Finally a Summer at the Summerhouse
There is a place up north where I spent all my summers as a kid. It’s right by the water, surrounded by the deep pine and spruce forest. Just like many other Swedish summerhouses this one is red with white borders. My grandpa started building it 1950, and it was finally done in 1955 after a couple of setbacks. Not a single day is the same up there, sometimes you can’t see the other side of the bay because of all the mist, and other times the whole water body is clear as a mirror as you watch the sky turn pink when the sun sets. Sometimes, in the middle of the night you can watch the lightning penetrate the water from the large panorama windows in the living room. Sometimes you can smell the summer rain in the morning or that strong and sometimes overwhelming smell of labrador tea if you are out on the mire.
This is where I learned the names of the different plants that are common in the boreal forest. That same knowledge that brought me to Alaska and then later on gave me free trip to Nome. Pine, spruce, labrador tea, fireweed, larch, birch and the list can continue in all eternity. This is where I learned when to pick the blueberries and how to make blueberry porridge. This is where I learned where the gold of the north grows, and the pain you sometimes have to go through to get those precious berries. But more importantly, this is where I learned how to swim, fish, and care about the nature.
It’s a Fishy Business
At the summerhouse our main food source was the fish. We ate (well i guess we still do) fish for breakfast lunch and dinner. In the evenings we would get the boat out and go fishing farther into the bay. Sometimes we took the boat out to the “black sea” as we used to call it, because it was so deep and the water was all black out there, and tried our luck with the fishing nets out there. That place scared me, but it was always a thrilling adventure to go all the way out there. Most often though we took the boat out and laid our fishing nets straight out from the shoreline. This became something that I helped my dad with a lot. Laying out the fishing net in the evening, and picking it back up early next morning, before the seagulls started to get into them.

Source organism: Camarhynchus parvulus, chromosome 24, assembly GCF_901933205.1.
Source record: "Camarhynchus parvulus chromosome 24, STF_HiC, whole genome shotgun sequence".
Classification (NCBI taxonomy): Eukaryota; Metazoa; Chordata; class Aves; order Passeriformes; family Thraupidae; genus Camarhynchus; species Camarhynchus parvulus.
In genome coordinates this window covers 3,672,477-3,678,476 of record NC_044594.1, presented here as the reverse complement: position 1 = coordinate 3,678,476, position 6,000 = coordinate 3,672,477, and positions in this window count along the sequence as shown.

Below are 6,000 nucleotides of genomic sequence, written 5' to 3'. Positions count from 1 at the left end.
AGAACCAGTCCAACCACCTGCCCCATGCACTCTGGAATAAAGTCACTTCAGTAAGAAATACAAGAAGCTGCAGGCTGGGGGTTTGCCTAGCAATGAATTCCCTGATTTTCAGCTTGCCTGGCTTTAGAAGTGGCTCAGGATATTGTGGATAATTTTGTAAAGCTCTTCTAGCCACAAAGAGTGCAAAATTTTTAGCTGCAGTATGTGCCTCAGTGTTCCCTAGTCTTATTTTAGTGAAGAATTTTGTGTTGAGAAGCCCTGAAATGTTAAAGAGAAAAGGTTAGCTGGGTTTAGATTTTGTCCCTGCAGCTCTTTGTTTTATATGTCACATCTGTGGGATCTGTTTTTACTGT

This summer W, his mom and aunt came with me to Sweden and the summerhouse. We had such a nice time and I loved that I was finally able to show them where my roots are. In the evening we all went out in the boat and put out three fishing nets and wished for the best.
As a fisherman, or fisherwoman the are no late mornings, and we got up early the next day to claim our bounty before the seagulls did.
Once the nets are back up on dry land the tedious work begins. First, the struggle to untangle and remove the fish from the net, and second to clean the net.
My dad of course knows how to untangle the nets like the back of his hand. He is a man of many trades and being a fisherman is one. He easily balances around the stones by the beach before he pushes out the boat from the shore wearing his clogs, just as easy as he removes the fish from the net. He knows exactly how much or how little of the juniper you need to get that perfect smell and flavor of a smoked fish.
Life is calmer at the summer house, and maybe this is also where I learned to appreciate life. From now on a visit to the summerhouse will be on my bucketlist for every single year ahead. If you ever wonder how it is to feel rich, this is it. A freezer full of fish and berries, and everything else you can acquire from the land.
When I was young my mom taught me how to clean and fillet the fish, she was a master of this and one summer I became one too. That was a long time ago, and I can’t really remember how to do it. But every now and then when we buy whole fish I magically know exactly where to cut the fish to remove the bones. My dad was doing this job now, he claims he’s not good at it, that mom was the master. The more I think about it, the more I understand where my ability to prepare things from scratch comes from. It all started here.